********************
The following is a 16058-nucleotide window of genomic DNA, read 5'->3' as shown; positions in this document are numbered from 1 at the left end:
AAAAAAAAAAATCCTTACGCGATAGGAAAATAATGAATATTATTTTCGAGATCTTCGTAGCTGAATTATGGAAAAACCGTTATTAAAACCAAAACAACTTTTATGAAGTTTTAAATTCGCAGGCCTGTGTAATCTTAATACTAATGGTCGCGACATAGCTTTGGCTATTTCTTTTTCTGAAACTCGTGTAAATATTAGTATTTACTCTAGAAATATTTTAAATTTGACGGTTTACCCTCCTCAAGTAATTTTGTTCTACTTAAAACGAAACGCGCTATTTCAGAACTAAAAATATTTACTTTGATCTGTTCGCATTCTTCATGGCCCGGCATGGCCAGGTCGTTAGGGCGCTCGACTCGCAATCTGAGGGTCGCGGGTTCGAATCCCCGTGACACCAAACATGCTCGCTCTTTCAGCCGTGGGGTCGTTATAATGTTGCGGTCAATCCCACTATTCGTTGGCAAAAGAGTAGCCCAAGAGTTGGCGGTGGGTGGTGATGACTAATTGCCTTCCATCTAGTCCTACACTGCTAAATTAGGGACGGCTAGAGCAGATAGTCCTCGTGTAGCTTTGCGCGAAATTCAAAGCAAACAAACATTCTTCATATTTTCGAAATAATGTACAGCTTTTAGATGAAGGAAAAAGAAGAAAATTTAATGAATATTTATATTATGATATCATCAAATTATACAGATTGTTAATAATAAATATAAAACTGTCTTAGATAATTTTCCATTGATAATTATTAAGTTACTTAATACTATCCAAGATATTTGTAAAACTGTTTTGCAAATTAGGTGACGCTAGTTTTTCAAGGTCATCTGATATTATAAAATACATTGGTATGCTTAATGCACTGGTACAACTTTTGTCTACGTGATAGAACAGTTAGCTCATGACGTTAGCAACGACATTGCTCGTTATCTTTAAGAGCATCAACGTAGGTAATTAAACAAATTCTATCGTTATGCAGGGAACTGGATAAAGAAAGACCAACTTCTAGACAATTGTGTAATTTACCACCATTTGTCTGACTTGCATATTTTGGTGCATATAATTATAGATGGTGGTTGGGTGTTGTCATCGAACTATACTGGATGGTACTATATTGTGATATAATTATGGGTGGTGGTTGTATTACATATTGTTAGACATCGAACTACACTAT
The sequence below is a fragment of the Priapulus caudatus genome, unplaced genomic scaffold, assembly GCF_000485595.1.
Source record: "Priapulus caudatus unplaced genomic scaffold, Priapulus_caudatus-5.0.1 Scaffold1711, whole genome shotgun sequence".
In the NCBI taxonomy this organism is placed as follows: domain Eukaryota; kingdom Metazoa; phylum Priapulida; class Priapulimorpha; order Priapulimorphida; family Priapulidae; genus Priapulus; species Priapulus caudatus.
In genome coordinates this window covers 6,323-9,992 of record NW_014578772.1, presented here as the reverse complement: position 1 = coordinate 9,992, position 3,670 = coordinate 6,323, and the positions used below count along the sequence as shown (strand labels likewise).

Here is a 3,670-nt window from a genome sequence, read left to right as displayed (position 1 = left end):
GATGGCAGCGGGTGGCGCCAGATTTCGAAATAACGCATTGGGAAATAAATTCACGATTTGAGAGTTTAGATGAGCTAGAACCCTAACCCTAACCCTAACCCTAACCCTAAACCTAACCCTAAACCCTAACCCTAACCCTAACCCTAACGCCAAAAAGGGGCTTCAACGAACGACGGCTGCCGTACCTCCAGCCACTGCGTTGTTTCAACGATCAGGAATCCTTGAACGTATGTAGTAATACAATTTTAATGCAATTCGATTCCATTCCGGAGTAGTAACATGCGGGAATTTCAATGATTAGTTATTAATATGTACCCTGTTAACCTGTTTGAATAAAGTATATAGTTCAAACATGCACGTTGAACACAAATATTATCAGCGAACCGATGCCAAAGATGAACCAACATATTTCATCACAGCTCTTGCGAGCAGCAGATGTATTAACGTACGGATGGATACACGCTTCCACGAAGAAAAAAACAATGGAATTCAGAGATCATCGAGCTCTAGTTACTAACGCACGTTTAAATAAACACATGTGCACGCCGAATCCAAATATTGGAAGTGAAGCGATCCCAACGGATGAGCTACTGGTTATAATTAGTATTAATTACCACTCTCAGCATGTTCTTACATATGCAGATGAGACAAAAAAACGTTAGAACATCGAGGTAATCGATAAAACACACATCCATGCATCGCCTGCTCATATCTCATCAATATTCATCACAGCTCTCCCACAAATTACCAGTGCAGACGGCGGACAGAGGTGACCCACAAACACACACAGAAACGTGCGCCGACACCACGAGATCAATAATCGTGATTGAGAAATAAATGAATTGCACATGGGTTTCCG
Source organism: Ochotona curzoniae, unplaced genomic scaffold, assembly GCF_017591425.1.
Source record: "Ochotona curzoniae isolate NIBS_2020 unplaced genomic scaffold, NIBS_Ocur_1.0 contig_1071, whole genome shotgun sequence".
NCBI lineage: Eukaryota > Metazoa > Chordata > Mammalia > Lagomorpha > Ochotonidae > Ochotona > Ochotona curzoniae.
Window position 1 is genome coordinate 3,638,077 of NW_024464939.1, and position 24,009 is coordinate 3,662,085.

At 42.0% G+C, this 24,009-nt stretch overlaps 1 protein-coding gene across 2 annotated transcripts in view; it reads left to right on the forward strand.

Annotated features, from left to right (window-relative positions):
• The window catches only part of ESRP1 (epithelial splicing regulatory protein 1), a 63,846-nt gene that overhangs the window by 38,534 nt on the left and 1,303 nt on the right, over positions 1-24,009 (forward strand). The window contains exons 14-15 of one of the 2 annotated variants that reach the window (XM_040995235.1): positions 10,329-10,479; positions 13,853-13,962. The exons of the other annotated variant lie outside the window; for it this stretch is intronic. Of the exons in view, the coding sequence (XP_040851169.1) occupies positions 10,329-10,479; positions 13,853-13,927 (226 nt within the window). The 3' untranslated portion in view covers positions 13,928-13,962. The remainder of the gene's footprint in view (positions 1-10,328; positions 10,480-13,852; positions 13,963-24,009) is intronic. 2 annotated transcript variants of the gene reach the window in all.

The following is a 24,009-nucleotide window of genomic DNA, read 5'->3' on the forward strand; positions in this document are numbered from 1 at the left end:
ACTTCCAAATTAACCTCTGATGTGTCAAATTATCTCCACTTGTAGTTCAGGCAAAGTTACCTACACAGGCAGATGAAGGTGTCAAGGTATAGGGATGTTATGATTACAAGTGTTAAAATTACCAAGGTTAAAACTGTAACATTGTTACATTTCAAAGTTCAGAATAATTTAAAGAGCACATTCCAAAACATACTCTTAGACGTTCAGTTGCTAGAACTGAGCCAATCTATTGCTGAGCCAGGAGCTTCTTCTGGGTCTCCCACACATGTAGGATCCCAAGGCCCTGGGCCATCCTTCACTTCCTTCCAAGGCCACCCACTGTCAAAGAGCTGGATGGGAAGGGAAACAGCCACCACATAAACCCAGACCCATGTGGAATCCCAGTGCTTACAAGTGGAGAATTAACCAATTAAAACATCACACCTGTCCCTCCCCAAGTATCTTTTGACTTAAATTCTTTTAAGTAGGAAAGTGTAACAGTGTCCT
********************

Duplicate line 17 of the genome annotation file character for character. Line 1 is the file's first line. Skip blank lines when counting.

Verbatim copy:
ACTTCCAAATTAACCTCTGATGTGTCAAATTATCTCCACTTGTAGTTCAGGCAAAGTTACCTACACAGGCAGATGAAGGTGTCAAGGTATAGGGATGTTATGATTACAAGTGTTAAAATTACCAAGGTTAAAACTGTAACATTGTTACATTTCAAAGTTCAGAATAATTTAAAGAGCACATTCCAAAACATACTCTTAGACGTTCAGTTGCTAGAACTGAGCCAATCTATTGCTGAGCCAGGAGCTTCTTCTGGGTCTCCCACACATGTAGGATCCCAAGGCCCTGGGCCATCCTTCACTTCCTTCCAAGGCCACCCACTGTCAAAGAGCTGGATGGGAAGGGAAACAGCCACCACATAAACCCAGACCCATGTGGAATCCCAGTGCTTACAAGTGGAGAATTAACCAATTAAAACATCACACCTGTCCCTCCCCAAGTATCTTTTGACTTAAATTCTTTTAAGTAGGAAAGTGTAACAGTGTCCT